قرار گرفتن در معرض اسید والپروئیک در دوران بارداری، باعث افزایش تحریک پذیری در هیپوکامپ موش های پس از تولد می شود
|کد مقاله||سال انتشار||تعداد صفحات مقاله انگلیسی||ترجمه فارسی|
|160574||2018||33 صفحه PDF||سفارش دهید|
Publisher : Elsevier - Science Direct (الزویر - ساینس دایرکت)
Journal : NeuroToxicology, Volume 65, March 2018, Pages 1-8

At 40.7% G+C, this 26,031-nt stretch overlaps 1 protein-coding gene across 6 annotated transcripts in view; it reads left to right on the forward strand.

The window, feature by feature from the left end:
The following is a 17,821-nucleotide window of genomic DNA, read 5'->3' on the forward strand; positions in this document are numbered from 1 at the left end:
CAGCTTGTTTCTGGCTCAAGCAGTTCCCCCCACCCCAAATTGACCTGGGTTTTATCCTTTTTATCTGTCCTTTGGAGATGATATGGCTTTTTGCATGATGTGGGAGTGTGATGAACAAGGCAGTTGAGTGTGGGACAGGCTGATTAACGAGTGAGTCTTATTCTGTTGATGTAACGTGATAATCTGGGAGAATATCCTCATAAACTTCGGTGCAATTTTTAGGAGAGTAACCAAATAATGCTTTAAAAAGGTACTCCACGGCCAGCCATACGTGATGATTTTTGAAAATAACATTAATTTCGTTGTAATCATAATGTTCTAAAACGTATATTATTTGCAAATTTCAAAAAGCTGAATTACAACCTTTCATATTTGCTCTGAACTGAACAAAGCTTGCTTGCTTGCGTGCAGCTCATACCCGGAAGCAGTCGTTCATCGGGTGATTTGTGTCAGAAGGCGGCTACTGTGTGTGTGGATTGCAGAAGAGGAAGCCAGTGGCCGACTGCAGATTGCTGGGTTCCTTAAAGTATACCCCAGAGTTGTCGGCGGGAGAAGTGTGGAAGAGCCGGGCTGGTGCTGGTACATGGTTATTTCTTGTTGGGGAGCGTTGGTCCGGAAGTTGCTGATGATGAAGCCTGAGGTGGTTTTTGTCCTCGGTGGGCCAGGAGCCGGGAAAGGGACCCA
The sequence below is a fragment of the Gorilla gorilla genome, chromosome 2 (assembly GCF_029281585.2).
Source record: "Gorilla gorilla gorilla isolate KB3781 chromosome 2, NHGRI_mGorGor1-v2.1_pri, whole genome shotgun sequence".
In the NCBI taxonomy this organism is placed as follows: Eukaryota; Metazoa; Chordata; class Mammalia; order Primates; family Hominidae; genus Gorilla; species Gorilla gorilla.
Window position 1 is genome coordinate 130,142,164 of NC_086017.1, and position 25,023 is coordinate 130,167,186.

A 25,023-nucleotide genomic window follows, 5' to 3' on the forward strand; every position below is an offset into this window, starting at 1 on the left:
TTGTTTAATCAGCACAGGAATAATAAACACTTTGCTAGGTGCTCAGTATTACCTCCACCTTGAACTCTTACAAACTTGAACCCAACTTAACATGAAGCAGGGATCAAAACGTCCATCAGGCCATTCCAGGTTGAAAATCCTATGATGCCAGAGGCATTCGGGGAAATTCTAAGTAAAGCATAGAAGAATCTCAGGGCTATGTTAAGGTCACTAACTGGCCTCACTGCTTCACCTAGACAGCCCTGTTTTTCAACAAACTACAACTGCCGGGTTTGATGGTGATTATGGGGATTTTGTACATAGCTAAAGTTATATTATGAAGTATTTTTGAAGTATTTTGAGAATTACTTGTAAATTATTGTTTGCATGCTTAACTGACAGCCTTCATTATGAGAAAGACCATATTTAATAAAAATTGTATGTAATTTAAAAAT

Prenatal valproic acid (VPA) exposure is a well-known animal model of autism spectrum disorder (ASD) that produces alterations in embryonic and adult neurogenesis as well as adolescent/adulthood neurobehavioral phenotypes. However, the effects of prenatal VPA exposure on neural network excitability, especially during the synaptogenic period around eye opening, are not fully understood. In this study, we orally administered VPA (300â¯mg/kg) to pregnant Wistar rats on gestation day 15 and subsequently performed field potential recording in the CA1 area of hippocampal slices obtained from control (saline-exposed) and VPA-exposed rat pups between postnatal day (PND) 13 and PND18. In control slices, we observed an abrupt enhancement of stimulation-dependent responses including population spike (PS) amplitudes and field excitatory postsynaptic potential (fEPSP) slopes at PND16, which coincided with the average day of eye opening. In contrast, VPA-exposed pups exhibited delayed eye opening (PND17) and gradual rather than abrupt increases in PS amplitudes and fEPSP slopes over the duration of the synaptogenic period. We next investigated the involvement of ambient GABA (Î³-aminobutyric acid) in PS generation using bicuculline methiodide (BMI), a GABA type A (GABAA) receptor antagonist. In control slices, BMI enhanced PS amplitudes during PND14â15 (before eye opening) and had little effect thereafter during PND16â17; a subsequent regression model analysis of BMI ratios (the ratio of PS amplitudes in the presence and absence of BMI) indicated a possible developmental change between these periods. In contrast, almost identical regression models were obtained for BMI ratios during PND14â15 and PND16â17 in the VPA-exposed group, indicating the absence of a developmental change. Our results suggest that prenatal VPA exposure accelerates the development of hippocampal excitability before eye opening. Moreover, our experimental model can be used as a novel approach for the evaluation of developmental neurotoxicity.